At Yum's China division, which includes 4,800 KFC locations, same-store sales declined 12% as it continued to deal with a food-quality scare last year that hurt consumer perception of the brand. In 2014, same-restaurant sales in China declined 5%.

Yum Brands has undertaken several measures this year to right the ship in China.

"We launched at the end of March the first of what will be two menu revamps this year -- we'll have eight new products, both for lunch and dinner," said Blum about KFC China. In addition to traditional products in the chicken category, KFC China will launch healthier items such as herbal tea and seafood.

These additions will join a premium coffee line that was added to KFC China's menu in Shanghai in December. Now available in 10 cities and 1,300 KFC China locations, the coffee is priced at about 40% and 20% discounts to coffee sold at competitors Starbucks(SBUX) - Get Report and McDonald's, respectively. "Coffee should add a solid sales layer," said a Yum Brands executive on a Wednesday earnings call.

As for Pizza Hut's China business, which counts 1,800 plus restaurants, Yum Brands plans to continue with a breakfast rollout and home delivery services, which are available at about 300 of the units. About half of the products available for Pizza Hut's home delivery service in China will be Chinese food, according to the company.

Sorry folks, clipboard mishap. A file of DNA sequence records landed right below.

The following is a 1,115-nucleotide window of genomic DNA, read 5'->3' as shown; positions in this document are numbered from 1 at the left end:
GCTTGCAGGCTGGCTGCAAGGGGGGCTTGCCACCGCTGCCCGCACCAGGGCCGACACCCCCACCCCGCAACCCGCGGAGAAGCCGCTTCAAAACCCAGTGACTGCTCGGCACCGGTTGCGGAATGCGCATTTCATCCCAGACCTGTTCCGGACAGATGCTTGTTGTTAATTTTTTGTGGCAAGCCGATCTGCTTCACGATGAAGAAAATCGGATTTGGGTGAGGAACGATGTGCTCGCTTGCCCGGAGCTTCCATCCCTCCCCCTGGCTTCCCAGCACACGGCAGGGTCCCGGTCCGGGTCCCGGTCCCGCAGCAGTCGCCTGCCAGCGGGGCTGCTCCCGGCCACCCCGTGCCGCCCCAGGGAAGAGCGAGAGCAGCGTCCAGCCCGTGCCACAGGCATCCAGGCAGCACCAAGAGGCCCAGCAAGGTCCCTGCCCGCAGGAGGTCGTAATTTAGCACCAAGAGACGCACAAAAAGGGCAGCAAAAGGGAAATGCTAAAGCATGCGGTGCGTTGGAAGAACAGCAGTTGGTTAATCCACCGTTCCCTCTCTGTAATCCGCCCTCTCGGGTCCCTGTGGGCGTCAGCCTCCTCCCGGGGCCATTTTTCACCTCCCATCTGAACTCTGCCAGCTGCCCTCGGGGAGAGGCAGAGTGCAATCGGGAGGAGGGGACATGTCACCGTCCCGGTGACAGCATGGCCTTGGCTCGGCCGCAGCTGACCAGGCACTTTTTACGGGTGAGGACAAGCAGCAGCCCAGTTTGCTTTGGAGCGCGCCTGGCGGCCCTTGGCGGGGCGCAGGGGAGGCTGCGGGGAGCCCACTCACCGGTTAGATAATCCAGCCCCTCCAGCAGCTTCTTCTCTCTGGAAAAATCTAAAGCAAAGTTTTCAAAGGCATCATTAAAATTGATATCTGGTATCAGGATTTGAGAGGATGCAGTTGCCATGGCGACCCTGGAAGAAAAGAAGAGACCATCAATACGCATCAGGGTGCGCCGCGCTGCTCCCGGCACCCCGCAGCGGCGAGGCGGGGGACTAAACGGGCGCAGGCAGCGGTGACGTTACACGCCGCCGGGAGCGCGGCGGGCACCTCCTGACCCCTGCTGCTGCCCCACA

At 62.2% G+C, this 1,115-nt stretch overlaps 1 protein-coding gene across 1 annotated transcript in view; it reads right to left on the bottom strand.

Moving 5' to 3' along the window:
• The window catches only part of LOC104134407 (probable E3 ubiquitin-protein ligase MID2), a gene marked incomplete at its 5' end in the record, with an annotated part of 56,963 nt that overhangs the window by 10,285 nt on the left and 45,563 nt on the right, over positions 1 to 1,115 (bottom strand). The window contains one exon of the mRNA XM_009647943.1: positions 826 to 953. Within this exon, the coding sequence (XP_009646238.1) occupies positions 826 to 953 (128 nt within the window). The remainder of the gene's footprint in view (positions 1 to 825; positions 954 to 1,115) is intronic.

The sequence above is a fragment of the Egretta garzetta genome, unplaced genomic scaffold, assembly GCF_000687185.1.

Blum noted that surveys Yum Brands conducts on customer satisfaction continue to show improvement, suggesting sales in China later this year could be noticeably better than recent trends.

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Meanwhile at Pizza Hut, the chain's celebration of 20 years of stuffed crust pizza during the NCAA "March Madness" basketball tournament may not have been enough to sustainably revive sales. The division, which represents roughly 60% of Yum's 13,000 plus total units, served up a 1% same-restaurant sales decline in the first quarter. Last year, sales dropped 3%. Execs say they believe sales at Pizza Hut "could remain soft" in the near-term. 

The prolonged sales sluggishness for Pizza Hut even after unwrapping a new menu in November featuring millennial-friendly artisanal crusts, sauces and toppings, continues to be a source of disappointment for the company.

"Unfortunately, we haven't been as effective as we'd like with our marketing," said Blum. "Frankly, our competitors have just done a better job at differentiating themselves and their offerings."

One of those competitors, Domino's Pizza(DPZ) - Get Report, continues to have sales success as it has played up its online and mobile ordering platforms even as its menu has largely stayed the same over the past two years. Sales at Domino's Pizza in the U.S. increased 7.5% in 2014. And Papa John's(PZZA) - Get Report and privately owned Little Caesars continue to attract customers with their competitive pricing during promotional periods.

According to Blum, Yum Brands plans to address Pizza Hut's lagging performance this year with improved digital marketing and online ordering capabilities. But he conceded, "we've got work to do."

This article is commentary by an independent contributor. At the time of publication, the author held no positions in the stocks mentioned.